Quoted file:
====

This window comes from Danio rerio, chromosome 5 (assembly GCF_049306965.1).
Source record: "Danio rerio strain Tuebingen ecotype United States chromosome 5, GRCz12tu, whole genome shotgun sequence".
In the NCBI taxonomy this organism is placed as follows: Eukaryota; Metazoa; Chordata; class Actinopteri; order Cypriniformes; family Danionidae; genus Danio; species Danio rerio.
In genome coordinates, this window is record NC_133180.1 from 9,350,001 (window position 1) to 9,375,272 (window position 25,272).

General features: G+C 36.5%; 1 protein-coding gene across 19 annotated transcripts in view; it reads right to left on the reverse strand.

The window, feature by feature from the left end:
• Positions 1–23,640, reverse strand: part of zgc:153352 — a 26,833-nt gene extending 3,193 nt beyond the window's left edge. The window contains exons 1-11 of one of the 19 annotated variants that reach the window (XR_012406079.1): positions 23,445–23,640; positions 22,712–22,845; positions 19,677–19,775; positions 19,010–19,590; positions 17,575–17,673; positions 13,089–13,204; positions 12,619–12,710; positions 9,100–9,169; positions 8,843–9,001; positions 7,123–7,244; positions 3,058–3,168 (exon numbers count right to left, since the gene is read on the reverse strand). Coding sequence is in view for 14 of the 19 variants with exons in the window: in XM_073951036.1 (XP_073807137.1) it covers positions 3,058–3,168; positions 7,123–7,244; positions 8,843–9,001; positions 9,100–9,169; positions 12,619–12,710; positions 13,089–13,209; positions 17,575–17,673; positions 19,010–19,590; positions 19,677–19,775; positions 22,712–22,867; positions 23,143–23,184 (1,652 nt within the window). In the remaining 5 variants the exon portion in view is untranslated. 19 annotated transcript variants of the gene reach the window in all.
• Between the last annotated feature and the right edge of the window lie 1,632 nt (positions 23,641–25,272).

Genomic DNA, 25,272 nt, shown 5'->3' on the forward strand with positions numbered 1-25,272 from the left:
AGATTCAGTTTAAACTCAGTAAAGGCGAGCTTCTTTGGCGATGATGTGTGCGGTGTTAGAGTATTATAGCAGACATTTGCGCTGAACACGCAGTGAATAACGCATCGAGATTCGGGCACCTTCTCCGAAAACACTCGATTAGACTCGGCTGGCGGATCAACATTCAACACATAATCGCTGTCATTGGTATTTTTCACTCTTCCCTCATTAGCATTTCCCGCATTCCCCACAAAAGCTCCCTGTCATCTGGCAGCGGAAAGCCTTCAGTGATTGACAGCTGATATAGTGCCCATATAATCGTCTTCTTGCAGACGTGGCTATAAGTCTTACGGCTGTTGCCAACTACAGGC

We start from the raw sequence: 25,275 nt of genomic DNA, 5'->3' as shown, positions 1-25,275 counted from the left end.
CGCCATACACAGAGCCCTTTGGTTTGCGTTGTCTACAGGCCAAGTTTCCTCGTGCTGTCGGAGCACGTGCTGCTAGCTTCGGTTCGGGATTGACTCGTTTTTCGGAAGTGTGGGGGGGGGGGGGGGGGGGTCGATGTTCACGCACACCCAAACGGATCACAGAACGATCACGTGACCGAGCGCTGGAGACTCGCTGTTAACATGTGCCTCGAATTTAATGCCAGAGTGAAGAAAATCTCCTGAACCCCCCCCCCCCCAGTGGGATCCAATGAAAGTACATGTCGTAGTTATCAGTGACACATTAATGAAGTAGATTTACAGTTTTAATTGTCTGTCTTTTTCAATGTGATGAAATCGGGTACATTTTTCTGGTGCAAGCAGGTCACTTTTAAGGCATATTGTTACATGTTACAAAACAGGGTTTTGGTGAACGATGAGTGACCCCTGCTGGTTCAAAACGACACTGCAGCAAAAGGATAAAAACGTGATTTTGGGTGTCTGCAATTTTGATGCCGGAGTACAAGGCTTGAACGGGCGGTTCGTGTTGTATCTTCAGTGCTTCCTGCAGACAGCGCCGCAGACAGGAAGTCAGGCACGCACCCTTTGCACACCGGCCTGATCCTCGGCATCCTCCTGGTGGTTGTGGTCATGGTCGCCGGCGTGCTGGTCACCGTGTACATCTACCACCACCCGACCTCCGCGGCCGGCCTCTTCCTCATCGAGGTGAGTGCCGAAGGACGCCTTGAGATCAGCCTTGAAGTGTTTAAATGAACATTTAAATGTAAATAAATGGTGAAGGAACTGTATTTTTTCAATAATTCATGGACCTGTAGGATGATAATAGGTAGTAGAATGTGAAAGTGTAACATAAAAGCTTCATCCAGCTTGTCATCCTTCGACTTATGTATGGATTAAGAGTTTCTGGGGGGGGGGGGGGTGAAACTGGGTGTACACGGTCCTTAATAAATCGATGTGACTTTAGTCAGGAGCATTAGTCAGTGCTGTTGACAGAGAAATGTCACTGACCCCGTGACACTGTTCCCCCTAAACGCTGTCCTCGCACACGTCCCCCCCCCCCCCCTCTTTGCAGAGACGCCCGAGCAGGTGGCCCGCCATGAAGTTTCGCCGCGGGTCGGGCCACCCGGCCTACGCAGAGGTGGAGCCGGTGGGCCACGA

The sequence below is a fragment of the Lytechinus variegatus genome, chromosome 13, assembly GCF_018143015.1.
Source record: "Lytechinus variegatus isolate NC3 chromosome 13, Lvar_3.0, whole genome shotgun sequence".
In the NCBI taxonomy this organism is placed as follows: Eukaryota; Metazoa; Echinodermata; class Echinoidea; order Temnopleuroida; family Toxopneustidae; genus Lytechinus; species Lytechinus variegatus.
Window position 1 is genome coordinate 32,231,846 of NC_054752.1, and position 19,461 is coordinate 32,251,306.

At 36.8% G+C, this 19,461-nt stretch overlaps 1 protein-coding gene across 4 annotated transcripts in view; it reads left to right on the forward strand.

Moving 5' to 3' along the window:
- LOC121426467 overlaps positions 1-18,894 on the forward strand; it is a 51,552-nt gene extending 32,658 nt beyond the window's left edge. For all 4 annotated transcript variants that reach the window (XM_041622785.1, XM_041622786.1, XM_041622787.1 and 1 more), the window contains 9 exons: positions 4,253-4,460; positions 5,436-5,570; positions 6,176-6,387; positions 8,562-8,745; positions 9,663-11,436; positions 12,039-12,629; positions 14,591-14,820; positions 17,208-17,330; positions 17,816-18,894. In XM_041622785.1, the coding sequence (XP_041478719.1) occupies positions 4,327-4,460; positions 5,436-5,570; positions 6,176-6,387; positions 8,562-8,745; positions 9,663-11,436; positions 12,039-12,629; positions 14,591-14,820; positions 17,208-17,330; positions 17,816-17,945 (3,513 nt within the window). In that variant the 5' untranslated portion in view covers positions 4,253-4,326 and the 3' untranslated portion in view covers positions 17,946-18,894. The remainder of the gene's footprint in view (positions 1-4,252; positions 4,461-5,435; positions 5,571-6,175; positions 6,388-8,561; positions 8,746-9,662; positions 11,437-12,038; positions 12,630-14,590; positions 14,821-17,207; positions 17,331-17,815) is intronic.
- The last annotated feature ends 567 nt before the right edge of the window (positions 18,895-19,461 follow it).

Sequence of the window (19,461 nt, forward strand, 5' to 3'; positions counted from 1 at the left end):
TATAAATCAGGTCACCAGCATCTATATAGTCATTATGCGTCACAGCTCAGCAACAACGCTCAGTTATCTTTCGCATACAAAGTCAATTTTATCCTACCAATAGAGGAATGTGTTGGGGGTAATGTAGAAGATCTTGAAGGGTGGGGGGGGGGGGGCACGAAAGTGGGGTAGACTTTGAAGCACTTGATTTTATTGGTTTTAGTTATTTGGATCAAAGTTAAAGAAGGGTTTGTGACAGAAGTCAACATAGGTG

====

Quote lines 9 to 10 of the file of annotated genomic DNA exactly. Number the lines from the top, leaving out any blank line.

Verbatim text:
Genomic DNA, 25,272 nt, shown 5'->3' on the forward strand with positions numbered 1-25,272 from the left:
AGATTCAGTTTAAACTCAGTAAAGGCGAGCTTCTTTGGCGATGATGTGTGCGGTGTTAGAGTATTATAGCAGACATTTGCGCTGAACACGCAGTGAATAACGCATCGAGATTCGGGCACCTTCTCCGAAAACACTCGATTAGACTCGGCTGGCGGATCAACATTCAACACATAATCGCTGTCATTGGTATTTTTCACTCTTCCCTCATTAGCATTTCCCGCATTCCCCACAAAAGCTCCCTGTCATCTGGCAGCGGAAAGCCTTCAGTGATTGACAGCTGATATAGTGCCCATATAATCGTCTTCTTGCAGACGTGGCTATAAGTCTTACGGCTGTTGCCAACTACAGGC